Wanted: sun and fun in February

INFORMATION DESK: YOUR QUESTIONS ANSWERED BY OUR PANEL OF TRAVEL EXPERTS
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The Independent Travel
We are looking for somewhere sunny to spend the February half- term en famille, and cannot decide between Djerba, the island in Tunisia, or The Gambia. Our children are aged six and eight - will there be any health or safety problems?

Irene Evans

Stenhousemuir

Jill Crawshaw replies: Although Djerba is theoretically the sunniest winter destination in Tunisia, being the furthest south, I am not sure that I would choose it for a winter holiday. The island gets a lot of wind, February is the month when it is likely to rain, and the sea is certainly not warm enough to swim in.

When I was near there last year, at the end of April, it still wasn't warm enough for swimming - there were four warm days, two grey and blustery and one of rain, and I was told that was fairly typical. Sunshine really cannot be guaranteed much before May anywhere in the Med. "Lotus-eaters' Island" Djerba may be, but there is little to do other than sunbathe.

In Tunisia at that time of year, I would go for Hammamet where there is a lot more going on if the weather turns grisly, and you are near enough to Tunis (with its marvellous museum and medina), to Carthage, and to the trendy little town of Sidi Bou Said. The holy city of Kairouan is an easy enough excursion, and even a six-year-old could manage a one- night desert safari - the kids who did this with me last year loved it.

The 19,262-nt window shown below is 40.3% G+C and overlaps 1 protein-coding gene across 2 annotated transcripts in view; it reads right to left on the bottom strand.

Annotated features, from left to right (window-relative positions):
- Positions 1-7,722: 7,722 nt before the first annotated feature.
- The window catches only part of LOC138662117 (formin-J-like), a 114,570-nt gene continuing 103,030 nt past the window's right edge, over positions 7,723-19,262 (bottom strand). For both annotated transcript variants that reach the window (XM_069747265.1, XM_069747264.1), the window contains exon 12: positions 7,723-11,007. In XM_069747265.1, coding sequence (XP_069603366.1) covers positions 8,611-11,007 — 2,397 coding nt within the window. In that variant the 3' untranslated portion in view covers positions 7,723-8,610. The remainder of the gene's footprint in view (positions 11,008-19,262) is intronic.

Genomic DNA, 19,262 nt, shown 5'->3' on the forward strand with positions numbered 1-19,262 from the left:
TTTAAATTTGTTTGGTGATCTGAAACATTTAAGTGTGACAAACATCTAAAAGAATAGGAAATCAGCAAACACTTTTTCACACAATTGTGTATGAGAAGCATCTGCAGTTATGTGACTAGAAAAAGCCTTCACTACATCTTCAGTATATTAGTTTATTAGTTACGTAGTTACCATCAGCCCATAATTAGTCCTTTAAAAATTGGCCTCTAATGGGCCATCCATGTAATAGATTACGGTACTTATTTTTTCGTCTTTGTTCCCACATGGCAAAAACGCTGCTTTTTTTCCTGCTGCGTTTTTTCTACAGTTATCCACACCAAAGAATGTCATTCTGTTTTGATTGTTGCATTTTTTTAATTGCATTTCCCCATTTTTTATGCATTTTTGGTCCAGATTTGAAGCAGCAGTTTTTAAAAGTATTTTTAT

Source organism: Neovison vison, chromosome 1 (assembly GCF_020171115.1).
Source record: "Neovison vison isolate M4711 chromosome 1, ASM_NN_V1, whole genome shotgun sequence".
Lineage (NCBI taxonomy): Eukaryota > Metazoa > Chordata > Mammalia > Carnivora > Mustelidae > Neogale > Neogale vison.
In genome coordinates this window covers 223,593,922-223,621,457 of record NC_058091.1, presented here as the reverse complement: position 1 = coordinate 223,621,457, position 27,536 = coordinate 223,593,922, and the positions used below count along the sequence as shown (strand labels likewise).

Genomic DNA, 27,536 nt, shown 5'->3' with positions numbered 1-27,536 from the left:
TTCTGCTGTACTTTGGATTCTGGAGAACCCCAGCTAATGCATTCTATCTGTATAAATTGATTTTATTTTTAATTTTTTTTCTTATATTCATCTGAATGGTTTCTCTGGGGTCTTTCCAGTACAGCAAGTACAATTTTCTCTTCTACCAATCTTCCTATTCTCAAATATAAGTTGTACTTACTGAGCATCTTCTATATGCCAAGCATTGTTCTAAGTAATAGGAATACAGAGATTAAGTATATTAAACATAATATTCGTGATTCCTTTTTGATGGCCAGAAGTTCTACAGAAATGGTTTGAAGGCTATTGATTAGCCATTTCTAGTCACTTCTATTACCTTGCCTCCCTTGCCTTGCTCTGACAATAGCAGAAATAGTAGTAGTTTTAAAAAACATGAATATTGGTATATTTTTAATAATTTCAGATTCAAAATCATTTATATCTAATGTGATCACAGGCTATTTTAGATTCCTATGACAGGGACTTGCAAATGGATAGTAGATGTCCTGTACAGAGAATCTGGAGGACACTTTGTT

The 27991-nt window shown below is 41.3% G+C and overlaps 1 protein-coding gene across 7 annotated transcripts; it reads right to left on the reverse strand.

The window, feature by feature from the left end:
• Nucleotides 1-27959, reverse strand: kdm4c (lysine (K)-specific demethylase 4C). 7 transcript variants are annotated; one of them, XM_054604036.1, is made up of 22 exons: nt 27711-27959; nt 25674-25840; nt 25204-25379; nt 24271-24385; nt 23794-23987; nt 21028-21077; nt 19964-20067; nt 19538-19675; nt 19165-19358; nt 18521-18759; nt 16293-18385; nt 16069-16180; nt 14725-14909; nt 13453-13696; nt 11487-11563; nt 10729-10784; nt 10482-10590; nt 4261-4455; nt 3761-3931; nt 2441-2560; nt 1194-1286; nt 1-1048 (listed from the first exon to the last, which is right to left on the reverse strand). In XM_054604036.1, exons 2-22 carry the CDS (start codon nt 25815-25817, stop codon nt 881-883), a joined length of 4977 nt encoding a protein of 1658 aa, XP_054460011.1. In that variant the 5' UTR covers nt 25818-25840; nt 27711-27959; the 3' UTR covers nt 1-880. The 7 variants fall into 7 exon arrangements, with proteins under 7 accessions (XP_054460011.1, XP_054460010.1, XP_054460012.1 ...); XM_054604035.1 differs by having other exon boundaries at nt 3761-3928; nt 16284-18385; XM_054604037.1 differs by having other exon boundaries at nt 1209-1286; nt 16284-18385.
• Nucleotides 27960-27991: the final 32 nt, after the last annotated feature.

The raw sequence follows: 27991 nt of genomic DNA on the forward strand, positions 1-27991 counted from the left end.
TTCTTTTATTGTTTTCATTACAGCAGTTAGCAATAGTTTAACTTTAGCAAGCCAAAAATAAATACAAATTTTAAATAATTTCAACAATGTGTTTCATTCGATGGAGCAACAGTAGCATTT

Panorama (tel: 01273 206531), the Tunisia specialists, offers Les Orangers Hotel at Hammamet, which has a children's playground and pool and a kids' club in winter if there are enough under-12s, very likely at half-term. There are no health or safety worries in Tunisia, the easiest and most family-friendly North African country.

The Gambia? No problems whatsoever about the weather - it is the cheapest near-guaranteed sunshine you can find, with the advantage of only six hours' flying and no jet-lag. Although the hotels used by British operators are pretty westernised - too much so for some people - you must take care over hygiene: watch out for non-bottled water, salads and uncooked foods. Jabs are, of course, advisable - see your doctor about this - and malaria precautions essential.

Hotels are beginning to develop children's clubs and pools, but there aren't (some say thankfully) any water-parks or Disneyworlds ... yet. But low-key excursions are popular - to a crocodile pool, to do some dolphin- spotting or to explore a "desert island". The Gambia Experience (tel: 01703 730888) has a wide range of packages.

To sum up: if sunshine is a must, choose The Gambia; but there is a lot of interest in Tunisia, if you are prepared to go out looking for it.

Jill Crawshaw is a travel expert, writer and broadcaster.

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